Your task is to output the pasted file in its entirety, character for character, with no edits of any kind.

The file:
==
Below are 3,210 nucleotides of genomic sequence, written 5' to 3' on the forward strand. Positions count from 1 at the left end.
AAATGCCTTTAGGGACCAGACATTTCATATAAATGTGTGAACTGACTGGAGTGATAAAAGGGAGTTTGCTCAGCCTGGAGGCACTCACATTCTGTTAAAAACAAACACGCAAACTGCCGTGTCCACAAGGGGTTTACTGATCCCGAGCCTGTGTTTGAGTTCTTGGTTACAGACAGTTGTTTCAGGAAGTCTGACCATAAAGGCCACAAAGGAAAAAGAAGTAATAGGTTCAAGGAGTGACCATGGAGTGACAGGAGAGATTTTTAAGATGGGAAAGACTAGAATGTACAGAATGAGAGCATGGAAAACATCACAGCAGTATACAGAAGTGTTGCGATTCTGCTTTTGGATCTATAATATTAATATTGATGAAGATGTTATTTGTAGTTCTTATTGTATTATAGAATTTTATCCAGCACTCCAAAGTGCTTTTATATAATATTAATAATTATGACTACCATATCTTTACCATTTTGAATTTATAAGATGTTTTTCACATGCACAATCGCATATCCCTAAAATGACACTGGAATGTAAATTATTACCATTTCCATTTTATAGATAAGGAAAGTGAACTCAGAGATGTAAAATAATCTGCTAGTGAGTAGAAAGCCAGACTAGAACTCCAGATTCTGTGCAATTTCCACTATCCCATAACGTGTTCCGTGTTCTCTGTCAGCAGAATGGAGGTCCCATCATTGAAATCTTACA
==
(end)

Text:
Below are 3,210 nucleotides of genomic sequence, written 5' to 3' on the forward strand. Positions count from 1 at the left end.
AAATGCCTTTAGGGACCAGACATTTCATATAAATGTGTGAACTGACTGGAGTGATAAAAGGGAGTTTGCTCAGCCTGGAGGCACTCACATTCTGTTAAAAACAAACACGCAAACTGCCGTGTCCACAAGGGGTTTACTGATCCCGAGCCTGTGTTTGAGTTCTTGGTTACAGACAGTTGTTTCAGGAAGTCTGACCATAAAGGCCACAAAGGAAAAAGAAGTAATAGGTTCAAGGAGTGACCATGGAGTGACAGGAGAGATTTTTAAGATGGGAAAGACTAGAATGTACAGAATGAGAGCATGGAAAACATCACAGCAGTATACAGAAGTGTTGCGATTCTGCTTTTGGATCTATAATATTAATATTGATGAAGATGTTATTTGTAGTTCTTATTGTATTATAGAATTTTATCCAGCACTCCAAAGTGCTTTTATATAATATTAATAATTATGACTACCATATCTTTACCATTTTGAATTTATAAGATGTTTTTCACATGCACAATCGCATATCCCTAAAATGACACTGGAATGTAAATTATTACCATTTCCATTTTATAGATAAGGAAAGTGAACTCAGAGATGTAAAATAATCTGCTAGTGAGTAGAAAGCCAGACTAGAACTCCAGATTCTGTGCAATTTCCACTATCCCATAACGTGTTCCGTGTTCTCTGTCAGCAGAATGGAGGTCCCATCATTGAAATCTTACA